We have had this sensor problem a number of times before and each time to fix it I just had to replace the sensor. Thus, I was a happy camper when the new sensor was installed and the windlass was remounted and put back together. I quickly ran up to the helm to start the port engine (its needs to be running to supply electricity to the windlass). With that done I returned to the windlass and grabbed the control pad. I pushed the down button and the windlass started turning…for all of five seconds. It then shut off. Damn! The control pad stated the fault error of “No Sensor”. Double Damn!!!

After throwing a mental fit, I started to troubleshoot the wiring, looking for the problem. In about 5 minutes I discovered that a neutral line had corroded at a connector upstream from the windlass and the line had broken off. If I had only inspected the line before installing the new sensor I would have saved myself a few hours of sweaty work. Oh well, what can one do?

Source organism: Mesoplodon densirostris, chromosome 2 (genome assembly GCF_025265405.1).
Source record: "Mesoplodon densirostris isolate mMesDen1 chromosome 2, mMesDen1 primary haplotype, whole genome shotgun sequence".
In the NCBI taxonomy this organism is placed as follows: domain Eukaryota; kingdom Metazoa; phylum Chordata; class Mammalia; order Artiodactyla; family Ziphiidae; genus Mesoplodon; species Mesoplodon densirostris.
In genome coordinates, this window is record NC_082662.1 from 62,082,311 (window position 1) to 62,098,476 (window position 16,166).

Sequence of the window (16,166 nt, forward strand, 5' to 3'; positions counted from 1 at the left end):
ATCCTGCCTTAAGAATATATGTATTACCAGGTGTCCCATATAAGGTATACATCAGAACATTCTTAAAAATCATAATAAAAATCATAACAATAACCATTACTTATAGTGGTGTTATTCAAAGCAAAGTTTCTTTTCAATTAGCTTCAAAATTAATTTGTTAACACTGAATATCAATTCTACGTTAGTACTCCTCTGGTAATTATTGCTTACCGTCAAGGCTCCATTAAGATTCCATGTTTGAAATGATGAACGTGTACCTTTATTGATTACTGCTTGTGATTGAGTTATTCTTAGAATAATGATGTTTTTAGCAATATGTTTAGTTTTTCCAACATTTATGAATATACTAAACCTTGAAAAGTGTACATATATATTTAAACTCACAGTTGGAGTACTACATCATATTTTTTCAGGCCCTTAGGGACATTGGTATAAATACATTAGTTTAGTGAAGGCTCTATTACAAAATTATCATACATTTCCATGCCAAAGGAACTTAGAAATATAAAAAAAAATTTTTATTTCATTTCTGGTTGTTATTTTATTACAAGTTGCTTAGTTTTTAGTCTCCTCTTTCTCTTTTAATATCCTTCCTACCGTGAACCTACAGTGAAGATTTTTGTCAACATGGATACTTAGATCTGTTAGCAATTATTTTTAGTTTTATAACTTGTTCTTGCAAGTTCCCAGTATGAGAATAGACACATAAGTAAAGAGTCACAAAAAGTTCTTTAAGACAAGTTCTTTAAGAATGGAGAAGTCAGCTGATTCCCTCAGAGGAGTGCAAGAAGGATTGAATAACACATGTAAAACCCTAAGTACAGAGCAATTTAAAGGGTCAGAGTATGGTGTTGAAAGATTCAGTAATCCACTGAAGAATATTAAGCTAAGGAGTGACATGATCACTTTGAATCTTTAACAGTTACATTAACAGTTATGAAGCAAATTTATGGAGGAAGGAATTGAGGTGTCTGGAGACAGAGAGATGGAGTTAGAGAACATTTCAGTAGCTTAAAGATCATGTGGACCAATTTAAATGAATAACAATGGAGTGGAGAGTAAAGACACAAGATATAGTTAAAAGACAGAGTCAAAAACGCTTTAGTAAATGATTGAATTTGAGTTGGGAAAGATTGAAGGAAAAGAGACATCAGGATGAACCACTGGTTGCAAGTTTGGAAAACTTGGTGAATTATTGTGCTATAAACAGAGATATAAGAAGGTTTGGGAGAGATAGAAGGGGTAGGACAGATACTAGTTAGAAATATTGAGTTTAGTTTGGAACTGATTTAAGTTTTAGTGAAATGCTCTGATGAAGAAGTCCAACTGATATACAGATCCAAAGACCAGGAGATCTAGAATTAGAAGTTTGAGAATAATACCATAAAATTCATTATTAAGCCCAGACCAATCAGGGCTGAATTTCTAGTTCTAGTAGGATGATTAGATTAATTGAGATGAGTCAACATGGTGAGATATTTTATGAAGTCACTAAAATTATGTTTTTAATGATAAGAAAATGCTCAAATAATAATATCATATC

In no time the line was repaired with a new connector and after restarting the port engine, the windlass and its chain counter sensor worked like a charm. Yea!

We have decided to postpone our departure from Barbados until Tuesday evening. The night winds are supposed to be light until then and we really do not want to motor the 100 or so miles over to St. Lucia. Tuesday night the winds are supposed to return to 15 to 20 knots so it should be good sailing then.

Year 9 Day 147 Parting Is such Sweet Sorrow

25 June 2016 | Barbados Yacht CLub Mooring Field, Barbados
Dave/Mostly Sunny